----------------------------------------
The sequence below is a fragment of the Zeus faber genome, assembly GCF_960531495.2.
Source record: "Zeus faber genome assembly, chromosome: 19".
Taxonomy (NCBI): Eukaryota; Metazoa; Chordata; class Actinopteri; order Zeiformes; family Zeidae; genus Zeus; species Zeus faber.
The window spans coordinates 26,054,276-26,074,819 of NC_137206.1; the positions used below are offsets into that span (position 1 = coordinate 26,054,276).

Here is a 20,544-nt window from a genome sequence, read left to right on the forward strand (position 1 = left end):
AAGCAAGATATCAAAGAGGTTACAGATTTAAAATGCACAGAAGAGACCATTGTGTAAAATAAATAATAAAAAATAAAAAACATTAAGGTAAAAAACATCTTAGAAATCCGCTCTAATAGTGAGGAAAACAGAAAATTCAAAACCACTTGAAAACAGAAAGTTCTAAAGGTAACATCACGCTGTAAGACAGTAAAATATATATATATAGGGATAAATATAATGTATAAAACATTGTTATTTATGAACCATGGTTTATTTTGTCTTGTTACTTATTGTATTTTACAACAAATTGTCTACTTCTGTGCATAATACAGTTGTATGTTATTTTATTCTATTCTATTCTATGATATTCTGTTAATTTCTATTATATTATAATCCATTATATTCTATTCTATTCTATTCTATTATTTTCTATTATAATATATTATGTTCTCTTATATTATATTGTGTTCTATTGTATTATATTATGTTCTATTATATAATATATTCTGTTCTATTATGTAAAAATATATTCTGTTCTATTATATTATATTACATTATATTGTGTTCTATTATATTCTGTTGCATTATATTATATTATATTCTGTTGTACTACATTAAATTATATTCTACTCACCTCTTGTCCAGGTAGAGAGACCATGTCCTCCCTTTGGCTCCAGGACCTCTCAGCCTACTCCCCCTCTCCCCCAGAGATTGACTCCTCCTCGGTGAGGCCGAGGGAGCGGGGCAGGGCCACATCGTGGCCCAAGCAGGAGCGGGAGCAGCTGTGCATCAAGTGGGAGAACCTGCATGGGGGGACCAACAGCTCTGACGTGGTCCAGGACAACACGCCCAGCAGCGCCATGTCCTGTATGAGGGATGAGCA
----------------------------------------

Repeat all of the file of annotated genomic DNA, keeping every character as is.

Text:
The sequence below is a fragment of the Zeus faber genome, assembly GCF_960531495.2.
Source record: "Zeus faber genome assembly, chromosome: 19".
Taxonomy (NCBI): Eukaryota; Metazoa; Chordata; class Actinopteri; order Zeiformes; family Zeidae; genus Zeus; species Zeus faber.
The window spans coordinates 26,054,276-26,074,819 of NC_137206.1; the positions used below are offsets into that span (position 1 = coordinate 26,054,276).

Here is a 20,544-nt window from a genome sequence, read left to right on the forward strand (position 1 = left end):
AAGCAAGATATCAAAGAGGTTACAGATTTAAAATGCACAGAAGAGACCATTGTGTAAAATAAATAATAAAAAATAAAAAACATTAAGGTAAAAAACATCTTAGAAATCCGCTCTAATAGTGAGGAAAACAGAAAATTCAAAACCACTTGAAAACAGAAAGTTCTAAAGGTAACATCACGCTGTAAGACAGTAAAATATATATATATAGGGATAAATATAATGTATAAAACATTGTTATTTATGAACCATGGTTTATTTTGTCTTGTTACTTATTGTATTTTACAACAAATTGTCTACTTCTGTGCATAATACAGTTGTATGTTATTTTATTCTATTCTATTCTATGATATTCTGTTAATTTCTATTATATTATAATCCATTATATTCTATTCTATTCTATTCTATTATTTTCTATTATAATATATTATGTTCTCTTATATTATATTGTGTTCTATTGTATTATATTATGTTCTATTATATAATATATTCTGTTCTATTATGTAAAAATATATTCTGTTCTATTATATTATATTACATTATATTGTGTTCTATTATATTCTGTTGCATTATATTATATTATATTCTGTTGTACTACATTAAATTATATTCTACTCACCTCTTGTCCAGGTAGAGAGACCATGTCCTCCCTTTGGCTCCAGGACCTCTCAGCCTACTCCCCCTCTCCCCCAGAGATTGACTCCTCCTCGGTGAGGCCGAGGGAGCGGGGCAGGGCCACATCGTGGCCCAAGCAGGAGCGGGAGCAGCTGTGCATCAAGTGGGAGAACCTGCATGGGGGGACCAACAGCTCTGACGTGGTCCAGGACAACACGCCCAGCAGCGCCATGTCCTGTATGAGGGATGAGCA